Score Advice

7 Surprising Things That Can Affect Your Credit

Your credit score is one of the most important aspects of your financial life. Good credit makes it easier to qualify for affordable loans, the best credit cards and even lower auto and homeowners insurance rates. It also makes it easier to rent an apartment or home and even get hired for certain jobs.

Protecting your credit score from harm is critical, and you may already be familiar with the traditional advice of paying every bill on time and keeping balances low. In addition to those factors, however, there may be some things that you didn't know can affect your credit. Here are seven of them.

1. Utility Bills

If you're behind on your utility payments, you risk having your utilities turned off, and you may also get dinged on your credit score. It typically won't happen if you've missed just one payment, but if you're so far behind that the utility company has charged off your account or sent it to collections, that can show up on your credit report and get factored into your scores.

Because your payment history is the most important factor in your FICO® Score , the score used most by lenders, it's crucial that you pay all of your bills on time, including utility bills.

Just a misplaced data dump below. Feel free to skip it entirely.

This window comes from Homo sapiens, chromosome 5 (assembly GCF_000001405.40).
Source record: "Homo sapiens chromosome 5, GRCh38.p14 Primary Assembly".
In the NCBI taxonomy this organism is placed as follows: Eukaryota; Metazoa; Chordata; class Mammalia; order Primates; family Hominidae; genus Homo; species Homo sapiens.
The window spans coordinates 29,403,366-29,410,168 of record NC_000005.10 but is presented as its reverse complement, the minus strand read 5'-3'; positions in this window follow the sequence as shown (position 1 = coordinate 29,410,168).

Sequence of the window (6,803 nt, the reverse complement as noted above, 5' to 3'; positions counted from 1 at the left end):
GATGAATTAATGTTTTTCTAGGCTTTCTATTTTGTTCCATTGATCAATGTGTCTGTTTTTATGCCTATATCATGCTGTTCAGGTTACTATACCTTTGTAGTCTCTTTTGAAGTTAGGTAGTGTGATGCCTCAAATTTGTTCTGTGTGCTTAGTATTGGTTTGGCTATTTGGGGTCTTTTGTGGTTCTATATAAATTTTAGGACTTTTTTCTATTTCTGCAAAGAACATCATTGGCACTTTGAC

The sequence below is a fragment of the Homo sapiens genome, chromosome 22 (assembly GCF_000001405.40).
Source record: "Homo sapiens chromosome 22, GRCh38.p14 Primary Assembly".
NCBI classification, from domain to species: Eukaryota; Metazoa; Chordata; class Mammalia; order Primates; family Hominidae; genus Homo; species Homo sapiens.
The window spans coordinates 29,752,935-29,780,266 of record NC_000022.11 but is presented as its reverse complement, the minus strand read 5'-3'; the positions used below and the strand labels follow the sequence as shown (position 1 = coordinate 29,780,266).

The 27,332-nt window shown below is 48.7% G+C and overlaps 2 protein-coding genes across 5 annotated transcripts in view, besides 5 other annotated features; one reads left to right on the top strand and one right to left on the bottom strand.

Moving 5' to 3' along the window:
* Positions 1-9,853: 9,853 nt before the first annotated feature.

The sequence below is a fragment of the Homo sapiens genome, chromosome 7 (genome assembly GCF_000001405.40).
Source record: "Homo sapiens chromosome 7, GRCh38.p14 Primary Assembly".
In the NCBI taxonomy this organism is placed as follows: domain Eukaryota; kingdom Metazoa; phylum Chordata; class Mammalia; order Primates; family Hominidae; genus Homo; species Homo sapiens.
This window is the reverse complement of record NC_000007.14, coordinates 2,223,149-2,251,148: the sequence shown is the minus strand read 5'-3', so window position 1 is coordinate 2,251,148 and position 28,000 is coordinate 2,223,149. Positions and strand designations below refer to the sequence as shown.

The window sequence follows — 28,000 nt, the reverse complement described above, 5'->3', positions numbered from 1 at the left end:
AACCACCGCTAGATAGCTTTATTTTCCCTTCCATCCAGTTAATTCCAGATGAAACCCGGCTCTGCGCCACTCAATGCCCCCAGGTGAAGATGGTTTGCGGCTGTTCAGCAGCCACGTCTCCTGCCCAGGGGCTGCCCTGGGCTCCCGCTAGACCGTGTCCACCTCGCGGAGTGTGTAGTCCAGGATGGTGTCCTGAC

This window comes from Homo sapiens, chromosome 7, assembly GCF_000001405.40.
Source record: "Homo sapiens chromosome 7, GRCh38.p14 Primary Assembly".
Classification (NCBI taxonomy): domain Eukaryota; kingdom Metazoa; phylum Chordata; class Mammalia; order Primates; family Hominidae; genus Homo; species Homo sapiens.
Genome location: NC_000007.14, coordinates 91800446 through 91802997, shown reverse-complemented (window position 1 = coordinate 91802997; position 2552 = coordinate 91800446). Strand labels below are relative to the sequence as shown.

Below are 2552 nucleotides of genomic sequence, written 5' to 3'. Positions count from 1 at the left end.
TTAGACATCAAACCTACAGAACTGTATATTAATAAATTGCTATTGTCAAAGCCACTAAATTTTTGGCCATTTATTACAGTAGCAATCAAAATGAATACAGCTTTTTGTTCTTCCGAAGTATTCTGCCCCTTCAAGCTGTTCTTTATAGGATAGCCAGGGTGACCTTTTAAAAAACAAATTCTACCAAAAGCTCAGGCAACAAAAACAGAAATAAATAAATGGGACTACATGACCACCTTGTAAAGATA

Historically, on-time utility payments haven't been included in your FICO® Score, so the only way utility accounts could affect your credit was negatively. But with a service called Experian Boost , that's changed. This free tool allows you to connect the accounts you use to pay utility bills, phone bills and even some streaming services and use your positive payment history to increase your credit score.

2. Requests for a Credit Limit Increase

There are several reasons to request a credit limit increase on your credit card. Not only does it give you more spending power, but it can also improve your credit over time by reducing your credit utilization rate.

But applying for a line increase will likely cause your lender to conduct an underwriting process similar to what's done when you first applied for the credit card. This often includes a credit check to determine whether you're eligible, which can result in a hard inquiry on your credit report.

Individual hard inquiries don't do much damage to your credit, and it's unlikely the addition of a hard inquiry will have a noticeable impact on your creditworthiness. According to FICO, each additional inquiry knocks fewer than five points off your score. But if you've submitted a lot of credit applications recently, adding another inquiry could have a compounding effect and hurt your credit even more.